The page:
John Metcalfe was CityLab’s Bay Area bureau chief, covering climate change and the science of cities.
Demolition crews exploded the tallest building on Governors Island this weekend to make way for new parkland.
Governors Island's Building 877 was once a useful structure, providing housing for Coast Guard personnel and their loved ones. But since the mid-1990s it's stood vacant, a nuisance to daytime sojourners who can't see the Statue of Liberty past its 11-story bulk.
That's the story according to the Bloomberg administration, at least, which has invested $250 million in redeveloping the island as a hermetic wonderpark for New Yorkers and tourists. "This obsolete building does not comply with local or state building codes, was constructed with unacceptable levels of out of date materials and is therefore not fit for any future re-use," writes the Trust for Governors Island. So on Sunday, demolition workers skinned that bulk of its brick facade, covered it in black fabric and took it down in an eardrum-rippling explosion.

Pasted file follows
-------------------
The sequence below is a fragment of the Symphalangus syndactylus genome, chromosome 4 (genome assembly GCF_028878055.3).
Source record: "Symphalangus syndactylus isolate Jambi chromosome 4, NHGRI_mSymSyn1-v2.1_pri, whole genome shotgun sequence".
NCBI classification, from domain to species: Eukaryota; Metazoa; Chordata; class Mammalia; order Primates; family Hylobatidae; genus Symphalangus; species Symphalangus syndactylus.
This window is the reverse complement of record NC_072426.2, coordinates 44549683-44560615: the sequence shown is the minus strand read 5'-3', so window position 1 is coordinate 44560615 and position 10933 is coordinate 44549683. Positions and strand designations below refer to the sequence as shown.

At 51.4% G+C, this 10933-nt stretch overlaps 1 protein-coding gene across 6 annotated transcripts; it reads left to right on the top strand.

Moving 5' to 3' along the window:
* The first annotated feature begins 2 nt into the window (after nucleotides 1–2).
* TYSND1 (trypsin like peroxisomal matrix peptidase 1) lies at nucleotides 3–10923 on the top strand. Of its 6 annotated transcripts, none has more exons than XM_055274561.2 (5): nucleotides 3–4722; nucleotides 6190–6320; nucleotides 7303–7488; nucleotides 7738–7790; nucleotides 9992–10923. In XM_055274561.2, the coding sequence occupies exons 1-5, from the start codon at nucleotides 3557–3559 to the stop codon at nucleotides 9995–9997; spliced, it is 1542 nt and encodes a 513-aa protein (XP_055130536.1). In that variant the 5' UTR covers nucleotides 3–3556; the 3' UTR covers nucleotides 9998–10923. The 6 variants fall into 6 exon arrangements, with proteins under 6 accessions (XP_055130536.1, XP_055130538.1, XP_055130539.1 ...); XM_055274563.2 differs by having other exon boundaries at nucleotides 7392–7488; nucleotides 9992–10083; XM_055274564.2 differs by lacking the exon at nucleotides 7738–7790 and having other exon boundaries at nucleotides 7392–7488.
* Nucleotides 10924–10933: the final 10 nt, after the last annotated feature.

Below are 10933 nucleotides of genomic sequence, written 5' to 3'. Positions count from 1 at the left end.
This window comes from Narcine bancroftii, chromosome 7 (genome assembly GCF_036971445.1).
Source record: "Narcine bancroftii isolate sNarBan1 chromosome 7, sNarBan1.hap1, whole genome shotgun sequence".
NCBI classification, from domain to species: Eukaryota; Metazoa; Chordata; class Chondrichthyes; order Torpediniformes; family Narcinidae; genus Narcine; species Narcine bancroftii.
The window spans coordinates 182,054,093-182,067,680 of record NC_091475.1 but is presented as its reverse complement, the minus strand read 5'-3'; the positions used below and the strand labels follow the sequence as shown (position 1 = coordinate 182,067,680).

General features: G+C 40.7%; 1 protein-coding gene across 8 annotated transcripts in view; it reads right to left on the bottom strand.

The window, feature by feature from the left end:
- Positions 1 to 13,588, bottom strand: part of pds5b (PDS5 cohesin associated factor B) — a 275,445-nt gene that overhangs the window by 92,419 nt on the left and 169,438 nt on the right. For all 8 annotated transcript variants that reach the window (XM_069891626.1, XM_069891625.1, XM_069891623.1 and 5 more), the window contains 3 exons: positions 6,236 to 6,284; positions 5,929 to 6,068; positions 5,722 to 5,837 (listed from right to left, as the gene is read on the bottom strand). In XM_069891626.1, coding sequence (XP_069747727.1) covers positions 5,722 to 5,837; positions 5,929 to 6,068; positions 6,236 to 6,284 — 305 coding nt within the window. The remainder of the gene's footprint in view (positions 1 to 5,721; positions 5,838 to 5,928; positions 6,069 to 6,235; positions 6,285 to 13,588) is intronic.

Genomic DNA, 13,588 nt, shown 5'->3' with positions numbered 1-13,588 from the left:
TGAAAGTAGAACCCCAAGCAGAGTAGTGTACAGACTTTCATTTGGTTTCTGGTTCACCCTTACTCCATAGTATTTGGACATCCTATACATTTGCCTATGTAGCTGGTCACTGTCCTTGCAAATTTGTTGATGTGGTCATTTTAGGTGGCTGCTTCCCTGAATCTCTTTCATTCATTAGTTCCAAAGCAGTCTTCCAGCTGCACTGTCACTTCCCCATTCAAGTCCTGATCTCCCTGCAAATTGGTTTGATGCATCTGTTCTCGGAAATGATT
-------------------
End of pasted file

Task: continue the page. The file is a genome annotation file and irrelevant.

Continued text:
The dynamite reduction occurred around 7:36 a.m.; three hours later, the island was welcoming ferries from Manhattan full of people who wanted to bike the landmass' circumference or enter this weird artificial cloud that's part of the Figment Festival. On the gravesite of Building 877 will rise a sports field, part of a larger parkland project to be completed later this year that includes a six-acre planted plaza, public-art space and a tree-ridden relaxation zone called "Hammock Grove":